If you needed a tooth extraction, and your dentist could not get the whole tooth out, you’re not alone. Many dentists lack the experience and the skill to remove difficult teeth. Teeth that have had root canals, have long roots, or are ankylosed (fused) to your bone tissue are nightmares to take out for a lot of dental practitioners. In this article, we will address this topic, and what to do if your dentist fails to remove your entire tooth.
What happens if my dentist couldn’t pull my tooth?
If you still have remnants of your tooth structure after your dental procedure, then you need to find a dental professional who is able to surgically remove whatever your previous dentist couldn’t remove. Root tissue left underneath your gum tissue can ultimately lead to infection, among other oral health problems. Please make sure you seek an expert in tooth extractions if this has happened to you.
What are some symptoms I can get if my dentist couldn’t remove my tooth.
If you still tooth roots left over from your surgery, you can have the following symptoms:
- Bad taste inside your mouth
- Swollen glands
Remember that leftover tooth fragments can lead to dental emergencies, and need to be addressed as soon as possible.
Why couldn’t my dentist properly remove my tooth?
There are many reasons why your dentist was unable to remove your entire tooth structure. Let’s go over the top reasons now:
- Tooth was fused to your bone: Some teeth (known as ankylosed teeth) are completely fused to your bone structure. If your dentist is not a specialist in tooth removal procedure, he or she will struggle to remove the entire tooth and may have to refer you to an oral surgeon to have the entire tooth extracted.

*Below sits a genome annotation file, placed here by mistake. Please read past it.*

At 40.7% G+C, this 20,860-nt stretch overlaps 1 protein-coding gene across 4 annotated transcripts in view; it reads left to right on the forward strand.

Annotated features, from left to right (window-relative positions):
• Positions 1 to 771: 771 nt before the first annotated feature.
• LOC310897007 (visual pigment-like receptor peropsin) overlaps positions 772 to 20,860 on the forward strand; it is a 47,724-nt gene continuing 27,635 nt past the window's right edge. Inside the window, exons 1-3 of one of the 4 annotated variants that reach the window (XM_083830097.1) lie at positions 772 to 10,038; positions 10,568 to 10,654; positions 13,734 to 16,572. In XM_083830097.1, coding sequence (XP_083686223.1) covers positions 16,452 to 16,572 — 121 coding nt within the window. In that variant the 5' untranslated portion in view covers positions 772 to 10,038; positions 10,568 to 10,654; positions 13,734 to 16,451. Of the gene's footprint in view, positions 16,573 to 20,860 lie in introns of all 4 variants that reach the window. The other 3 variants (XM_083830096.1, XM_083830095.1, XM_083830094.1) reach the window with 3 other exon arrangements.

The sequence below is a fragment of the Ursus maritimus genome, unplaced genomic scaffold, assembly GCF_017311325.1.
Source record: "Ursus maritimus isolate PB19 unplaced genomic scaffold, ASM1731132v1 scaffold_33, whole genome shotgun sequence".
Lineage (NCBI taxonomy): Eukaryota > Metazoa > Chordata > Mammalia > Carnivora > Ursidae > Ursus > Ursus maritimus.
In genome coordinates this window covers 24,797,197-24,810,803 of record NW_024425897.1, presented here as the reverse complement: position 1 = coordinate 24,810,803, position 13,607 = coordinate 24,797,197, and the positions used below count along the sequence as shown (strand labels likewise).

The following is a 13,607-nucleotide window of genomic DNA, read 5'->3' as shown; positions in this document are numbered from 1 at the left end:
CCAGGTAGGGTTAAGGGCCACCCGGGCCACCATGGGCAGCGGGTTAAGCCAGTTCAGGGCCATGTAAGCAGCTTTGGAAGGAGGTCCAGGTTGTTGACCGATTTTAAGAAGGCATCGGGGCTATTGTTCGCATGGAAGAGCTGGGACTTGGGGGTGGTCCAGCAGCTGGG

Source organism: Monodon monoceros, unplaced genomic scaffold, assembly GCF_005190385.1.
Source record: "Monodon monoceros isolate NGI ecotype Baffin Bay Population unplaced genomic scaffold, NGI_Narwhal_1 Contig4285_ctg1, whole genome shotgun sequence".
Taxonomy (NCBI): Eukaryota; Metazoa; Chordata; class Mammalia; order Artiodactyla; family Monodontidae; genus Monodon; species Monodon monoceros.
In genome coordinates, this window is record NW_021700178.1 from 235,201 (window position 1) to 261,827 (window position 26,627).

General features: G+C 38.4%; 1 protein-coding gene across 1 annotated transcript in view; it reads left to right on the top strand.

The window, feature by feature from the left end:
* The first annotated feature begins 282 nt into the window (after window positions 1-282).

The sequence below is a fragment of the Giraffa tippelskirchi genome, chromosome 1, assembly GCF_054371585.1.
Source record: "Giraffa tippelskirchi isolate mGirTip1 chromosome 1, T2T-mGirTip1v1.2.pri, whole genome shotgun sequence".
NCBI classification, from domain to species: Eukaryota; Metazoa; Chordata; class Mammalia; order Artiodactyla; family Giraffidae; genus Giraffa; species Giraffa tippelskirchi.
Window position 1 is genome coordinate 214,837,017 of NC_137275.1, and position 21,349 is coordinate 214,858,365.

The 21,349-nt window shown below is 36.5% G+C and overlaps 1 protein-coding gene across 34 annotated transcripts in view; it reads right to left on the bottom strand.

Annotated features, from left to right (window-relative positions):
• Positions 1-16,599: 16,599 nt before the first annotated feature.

- Lack of Experience: Some dentist (old and young) lack the proper experience to remove teeth. Maybe their office does not perform tooth extractions on a daily basis, and hence their experience is limited in taking out difficult teeth.
- A tooth with a previous root canal: Teeth that have had root canals and have broken down are harder to remove than normal teeth. A root canal makes the tooth more brittle and susceptible to fracture during the extraction process making it more of a task for your dentist to remove the entire tooth.
- Access: Some teeth are situated so far back in the mouth, that some dentists have difficulty accessing the tooth properly. Without proper training, it may be hard for the dentist to see what they are doing.
How should a dentist remove a broken down tooth?
If the crown component of your tooth breaks off, your dentist need to take the following steps to completely remove what is leftover after your tooth breaks down:
- Reflect the gum tissue back: your dentist should use a surgical blade to cut back on your gum tissue
- Remove bone tissue: A small amount of bone tissue may need to be removed if the root remnants are situated within the jawbone.
- Dental instruments to remove what is left: Elevators and forceps will next be used to help remove the entire tooth structure from its bony crypt. If there is infected tissue within the leftover socket, they will need to clean that out as well. Irrigation will be completed after this step.
- Sutures: Your dentist will then need to stitch your gum tissue together to ensure proper healing after the procedure is completed.
If your dentist couldn’t properly remove your tooth, then come see our experts at Best Dental. We will extract what is leftover to help you get the healing process back on the right track. If you happen to be in the Houston area, come visit our team today for any of your tooth extraction needs.